If the correlation coefficient is calculated, we can see that it’s pretty bad, even really, really bad, as you can also see from the plot. Normally it should be between 0.7 and 1
Preprocessing techniques like standardization or normalization didn’t seem to make any difference on the final value.
A weak coefficient means it’s unlikely to solve our problem with a regression.
If you try to fit it with a polynomial regression, more precisely factor three, this happens.
Veeery interesting but veeery over-fitted, if you can call it that way.
These teaches us a thing or two about input data. First thing, model it for a specific case, but not in too much detail. What you see above happened because we didn’t take into consideration datacenters, type of nodes, environments. Those are important.
Ok, we know what to search(more or less), we know what to expect(a regression). If you calculate the correlation coefficient on each data frame that you manage to construct from ELK, eventually you will find a very good one, but you still need to filter the data.
First graphic shows us the correlation between CPU time consumed by Redis and the one on the system on multiple environments.
Filter it and things will “improve” but it does not bring us any value.
Finding two dependent and independent variables that correlate is hard, but what about using two variables as input and see how they are related to the output one.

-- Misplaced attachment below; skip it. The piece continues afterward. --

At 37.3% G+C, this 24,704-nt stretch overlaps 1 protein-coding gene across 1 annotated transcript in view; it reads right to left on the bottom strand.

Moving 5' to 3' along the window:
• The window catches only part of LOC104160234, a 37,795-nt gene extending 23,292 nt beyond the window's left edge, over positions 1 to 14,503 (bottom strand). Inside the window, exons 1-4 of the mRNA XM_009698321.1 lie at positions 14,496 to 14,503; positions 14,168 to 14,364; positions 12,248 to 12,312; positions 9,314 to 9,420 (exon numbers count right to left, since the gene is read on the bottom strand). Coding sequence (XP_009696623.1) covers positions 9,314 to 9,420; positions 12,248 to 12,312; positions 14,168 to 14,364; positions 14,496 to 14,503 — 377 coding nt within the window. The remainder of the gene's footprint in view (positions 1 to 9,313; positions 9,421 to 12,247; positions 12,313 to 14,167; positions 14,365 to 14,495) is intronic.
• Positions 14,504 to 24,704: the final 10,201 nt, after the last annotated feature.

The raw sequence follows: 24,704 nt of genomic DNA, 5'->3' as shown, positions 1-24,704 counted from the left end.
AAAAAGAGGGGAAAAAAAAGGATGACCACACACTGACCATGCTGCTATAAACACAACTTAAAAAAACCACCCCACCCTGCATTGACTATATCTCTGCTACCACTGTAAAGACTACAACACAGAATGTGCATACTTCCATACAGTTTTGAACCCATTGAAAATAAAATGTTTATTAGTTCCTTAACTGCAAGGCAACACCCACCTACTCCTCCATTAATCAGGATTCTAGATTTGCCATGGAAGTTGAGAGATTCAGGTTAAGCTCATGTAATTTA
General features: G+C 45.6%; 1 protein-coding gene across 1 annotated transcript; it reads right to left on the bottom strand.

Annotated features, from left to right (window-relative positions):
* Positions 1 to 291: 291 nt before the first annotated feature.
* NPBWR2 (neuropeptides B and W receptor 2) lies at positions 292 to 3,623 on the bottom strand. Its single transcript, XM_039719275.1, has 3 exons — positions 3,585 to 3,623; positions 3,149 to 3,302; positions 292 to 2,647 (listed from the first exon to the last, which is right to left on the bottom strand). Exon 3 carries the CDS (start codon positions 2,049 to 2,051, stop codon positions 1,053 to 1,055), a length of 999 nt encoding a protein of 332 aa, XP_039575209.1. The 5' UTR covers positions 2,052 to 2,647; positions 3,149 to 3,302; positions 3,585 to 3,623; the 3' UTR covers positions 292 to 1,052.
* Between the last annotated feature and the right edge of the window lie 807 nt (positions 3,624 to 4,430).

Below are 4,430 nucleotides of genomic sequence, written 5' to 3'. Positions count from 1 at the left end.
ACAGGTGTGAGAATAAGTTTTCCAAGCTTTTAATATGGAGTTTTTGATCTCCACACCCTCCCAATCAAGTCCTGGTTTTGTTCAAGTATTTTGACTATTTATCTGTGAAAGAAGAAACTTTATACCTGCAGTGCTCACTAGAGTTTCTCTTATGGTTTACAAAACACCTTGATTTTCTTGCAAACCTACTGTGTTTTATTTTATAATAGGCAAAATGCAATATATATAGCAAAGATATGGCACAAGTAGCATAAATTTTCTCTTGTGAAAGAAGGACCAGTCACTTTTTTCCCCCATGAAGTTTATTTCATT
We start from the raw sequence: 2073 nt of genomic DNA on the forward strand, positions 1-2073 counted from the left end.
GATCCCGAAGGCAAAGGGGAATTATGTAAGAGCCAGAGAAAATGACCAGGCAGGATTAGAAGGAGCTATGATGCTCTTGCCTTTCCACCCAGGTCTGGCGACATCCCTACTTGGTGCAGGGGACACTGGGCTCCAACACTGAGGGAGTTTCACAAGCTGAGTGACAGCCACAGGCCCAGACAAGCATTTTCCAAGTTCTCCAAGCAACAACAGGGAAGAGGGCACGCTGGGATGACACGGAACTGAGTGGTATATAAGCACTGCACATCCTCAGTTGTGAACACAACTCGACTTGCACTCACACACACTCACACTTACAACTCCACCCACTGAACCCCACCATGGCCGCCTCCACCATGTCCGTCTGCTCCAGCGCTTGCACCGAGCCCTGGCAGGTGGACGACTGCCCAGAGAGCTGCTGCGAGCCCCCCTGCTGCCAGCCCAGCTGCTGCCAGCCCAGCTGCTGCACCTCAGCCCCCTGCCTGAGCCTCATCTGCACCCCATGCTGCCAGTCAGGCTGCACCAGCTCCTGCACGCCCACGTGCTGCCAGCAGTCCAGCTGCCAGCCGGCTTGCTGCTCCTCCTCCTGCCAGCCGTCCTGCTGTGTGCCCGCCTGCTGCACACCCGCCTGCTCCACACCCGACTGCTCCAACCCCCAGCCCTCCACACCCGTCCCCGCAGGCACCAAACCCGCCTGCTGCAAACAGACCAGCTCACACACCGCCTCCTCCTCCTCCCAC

Let’s add key space hits to the equation.
As you can probably see it doesn’t look good. With light blue you have the actual values and we orange there are the predicted values. I kept the plot simpler for better overview.
How can I tell that mathematically, please take a look at coefficient of determination?
We learned the hard way that one essential concept needs to be taken into consideration in order to have better chances for successful use cases of AIOps, and that is Observability.
Observability is a property of a system that was created with following facts in mind:
• No complex system is ever fully healthy
• Distributed systems are pathologically unpredictable
• It’s impossible to predict all the partial failures in which the system may fall
• Embrace failure on every stage
• Easiness of debugging is a priority
And if it doesn’t always work with a regression, and it shouldn't, what can we use? Maybe we need to take a look also on other algorithms. K-means?
My dataset contains three columns, but let’s keep it simple and try to cluster them using normal CPU usage and memory usage.
This is another case that is not related to Redis services and uses only metrics at OS level.
You can easily see that it created two different clusters from the given data.
In time, gaining a deeper knowledge of what this clusters really mean, and coupling them with other performance metrics from the application, we can use it to predict anomalies. And on that direction we are working at the moment.
Unfortunately the number of cases to be analyzed is overwhelming and neither of us can actually comprehend the amount of work to be invested in this topic.
That being said, I invite you to join us on this daring road that we decided to take. It will be hard, but it should be also fun, and rewarding, and there is no better way than learning from each other.